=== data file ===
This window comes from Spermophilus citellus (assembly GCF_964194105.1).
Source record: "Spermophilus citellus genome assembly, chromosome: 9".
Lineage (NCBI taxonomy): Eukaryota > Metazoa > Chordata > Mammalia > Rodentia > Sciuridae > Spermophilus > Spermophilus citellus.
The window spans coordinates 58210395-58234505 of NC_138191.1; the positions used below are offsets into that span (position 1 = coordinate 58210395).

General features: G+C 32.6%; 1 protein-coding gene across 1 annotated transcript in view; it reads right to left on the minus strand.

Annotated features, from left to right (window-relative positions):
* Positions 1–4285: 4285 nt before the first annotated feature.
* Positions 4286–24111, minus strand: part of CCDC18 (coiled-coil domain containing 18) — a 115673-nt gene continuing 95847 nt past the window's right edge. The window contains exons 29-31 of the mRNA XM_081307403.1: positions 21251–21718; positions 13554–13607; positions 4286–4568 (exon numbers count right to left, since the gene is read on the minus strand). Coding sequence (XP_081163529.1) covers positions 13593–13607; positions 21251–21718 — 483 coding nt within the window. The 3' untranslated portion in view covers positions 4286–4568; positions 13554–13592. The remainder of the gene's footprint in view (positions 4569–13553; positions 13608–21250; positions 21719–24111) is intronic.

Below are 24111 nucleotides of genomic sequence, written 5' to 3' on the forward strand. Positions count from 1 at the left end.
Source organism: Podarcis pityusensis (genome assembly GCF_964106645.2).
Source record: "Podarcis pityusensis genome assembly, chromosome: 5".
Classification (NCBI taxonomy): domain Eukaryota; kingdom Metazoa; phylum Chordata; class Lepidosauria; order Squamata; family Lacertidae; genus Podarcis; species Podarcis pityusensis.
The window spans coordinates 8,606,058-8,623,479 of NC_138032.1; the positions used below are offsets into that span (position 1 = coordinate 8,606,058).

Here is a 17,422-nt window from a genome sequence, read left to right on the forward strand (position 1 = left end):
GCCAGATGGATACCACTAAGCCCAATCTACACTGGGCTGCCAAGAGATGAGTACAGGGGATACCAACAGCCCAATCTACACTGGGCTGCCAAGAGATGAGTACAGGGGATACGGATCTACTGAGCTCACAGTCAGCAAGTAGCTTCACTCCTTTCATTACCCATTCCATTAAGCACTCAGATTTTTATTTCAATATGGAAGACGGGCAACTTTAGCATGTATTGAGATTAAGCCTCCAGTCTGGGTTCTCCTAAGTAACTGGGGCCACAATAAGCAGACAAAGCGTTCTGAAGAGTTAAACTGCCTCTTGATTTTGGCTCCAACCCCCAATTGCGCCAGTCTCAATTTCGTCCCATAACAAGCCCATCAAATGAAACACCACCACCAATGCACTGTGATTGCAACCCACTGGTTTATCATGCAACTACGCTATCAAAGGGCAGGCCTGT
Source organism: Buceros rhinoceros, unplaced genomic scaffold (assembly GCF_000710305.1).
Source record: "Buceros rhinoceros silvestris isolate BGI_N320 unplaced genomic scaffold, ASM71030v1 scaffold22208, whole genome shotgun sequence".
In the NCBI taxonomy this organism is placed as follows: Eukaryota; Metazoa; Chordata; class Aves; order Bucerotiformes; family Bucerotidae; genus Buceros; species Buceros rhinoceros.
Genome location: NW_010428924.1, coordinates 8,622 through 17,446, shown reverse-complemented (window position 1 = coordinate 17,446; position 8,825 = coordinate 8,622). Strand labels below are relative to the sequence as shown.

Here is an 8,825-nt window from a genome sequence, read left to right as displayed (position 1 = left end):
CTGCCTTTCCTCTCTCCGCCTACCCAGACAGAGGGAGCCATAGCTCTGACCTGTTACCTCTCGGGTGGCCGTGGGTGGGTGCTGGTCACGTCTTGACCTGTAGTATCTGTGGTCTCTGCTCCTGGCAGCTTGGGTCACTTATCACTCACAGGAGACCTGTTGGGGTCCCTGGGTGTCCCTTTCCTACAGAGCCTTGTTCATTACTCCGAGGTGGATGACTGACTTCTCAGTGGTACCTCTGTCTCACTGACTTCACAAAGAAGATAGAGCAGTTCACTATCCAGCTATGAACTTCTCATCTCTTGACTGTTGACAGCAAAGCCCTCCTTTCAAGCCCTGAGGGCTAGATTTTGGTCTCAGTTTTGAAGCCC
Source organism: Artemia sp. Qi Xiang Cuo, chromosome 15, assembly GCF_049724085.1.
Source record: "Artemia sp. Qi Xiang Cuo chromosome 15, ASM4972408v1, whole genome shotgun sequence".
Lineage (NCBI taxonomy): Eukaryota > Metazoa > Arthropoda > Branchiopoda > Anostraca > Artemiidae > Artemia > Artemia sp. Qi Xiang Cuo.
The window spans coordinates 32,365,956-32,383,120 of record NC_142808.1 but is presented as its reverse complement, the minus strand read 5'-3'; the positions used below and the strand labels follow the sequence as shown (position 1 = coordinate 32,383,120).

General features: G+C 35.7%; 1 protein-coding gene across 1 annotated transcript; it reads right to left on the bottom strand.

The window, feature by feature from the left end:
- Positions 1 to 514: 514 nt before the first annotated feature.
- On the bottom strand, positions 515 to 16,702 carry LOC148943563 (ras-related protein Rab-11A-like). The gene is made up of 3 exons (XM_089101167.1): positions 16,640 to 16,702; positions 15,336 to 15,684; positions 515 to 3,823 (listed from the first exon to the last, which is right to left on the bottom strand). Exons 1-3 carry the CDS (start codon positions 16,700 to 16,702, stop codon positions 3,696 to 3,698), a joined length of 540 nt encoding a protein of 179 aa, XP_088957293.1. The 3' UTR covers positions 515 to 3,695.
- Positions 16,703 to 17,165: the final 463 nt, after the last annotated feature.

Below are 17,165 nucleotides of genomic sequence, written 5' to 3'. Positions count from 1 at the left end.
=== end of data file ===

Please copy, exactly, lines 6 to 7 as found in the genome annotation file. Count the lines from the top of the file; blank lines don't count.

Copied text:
Annotated features, from left to right (window-relative positions):
* Positions 1–4285: 4285 nt before the first annotated feature.